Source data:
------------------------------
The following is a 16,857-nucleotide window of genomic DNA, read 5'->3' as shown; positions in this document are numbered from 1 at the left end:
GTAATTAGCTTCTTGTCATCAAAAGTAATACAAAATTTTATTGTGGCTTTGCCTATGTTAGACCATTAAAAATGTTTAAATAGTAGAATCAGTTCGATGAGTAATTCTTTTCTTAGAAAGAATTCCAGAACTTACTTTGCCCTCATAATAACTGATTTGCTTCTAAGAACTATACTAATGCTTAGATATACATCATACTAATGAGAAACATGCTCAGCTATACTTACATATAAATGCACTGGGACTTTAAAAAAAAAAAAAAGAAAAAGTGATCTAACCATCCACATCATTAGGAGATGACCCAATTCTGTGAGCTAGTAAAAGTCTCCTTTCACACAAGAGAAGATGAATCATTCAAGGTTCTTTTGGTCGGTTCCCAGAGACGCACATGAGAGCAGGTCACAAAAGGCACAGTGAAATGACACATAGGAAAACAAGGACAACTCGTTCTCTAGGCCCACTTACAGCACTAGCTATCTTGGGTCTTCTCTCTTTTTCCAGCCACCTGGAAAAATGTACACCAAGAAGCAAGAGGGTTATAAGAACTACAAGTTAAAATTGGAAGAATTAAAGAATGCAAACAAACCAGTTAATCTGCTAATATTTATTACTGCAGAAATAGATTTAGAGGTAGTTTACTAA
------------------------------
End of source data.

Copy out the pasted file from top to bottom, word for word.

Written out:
The following is a 16,857-nucleotide window of genomic DNA, read 5'->3' as shown; positions in this document are numbered from 1 at the left end:
GTAATTAGCTTCTTGTCATCAAAAGTAATACAAAATTTTATTGTGGCTTTGCCTATGTTAGACCATTAAAAATGTTTAAATAGTAGAATCAGTTCGATGAGTAATTCTTTTCTTAGAAAGAATTCCAGAACTTACTTTGCCCTCATAATAACTGATTTGCTTCTAAGAACTATACTAATGCTTAGATATACATCATACTAATGAGAAACATGCTCAGCTATACTTACATATAAATGCACTGGGACTTTAAAAAAAAAAAAAAGAAAAAGTGATCTAACCATCCACATCATTAGGAGATGACCCAATTCTGTGAGCTAGTAAAAGTCTCCTTTCACACAAGAGAAGATGAATCATTCAAGGTTCTTTTGGTCGGTTCCCAGAGACGCACATGAGAGCAGGTCACAAAAGGCACAGTGAAATGACACATAGGAAAACAAGGACAACTCGTTCTCTAGGCCCACTTACAGCACTAGCTATCTTGGGTCTTCTCTCTTTTTCCAGCCACCTGGAAAAATGTACACCAAGAAGCAAGAGGGTTATAAGAACTACAAGTTAAAATTGGAAGAATTAAAGAATGCAAACAAACCAGTTAATCTGCTAATATTTATTACTGCAGAAATAGATTTAGAGGTAGTTTACTAA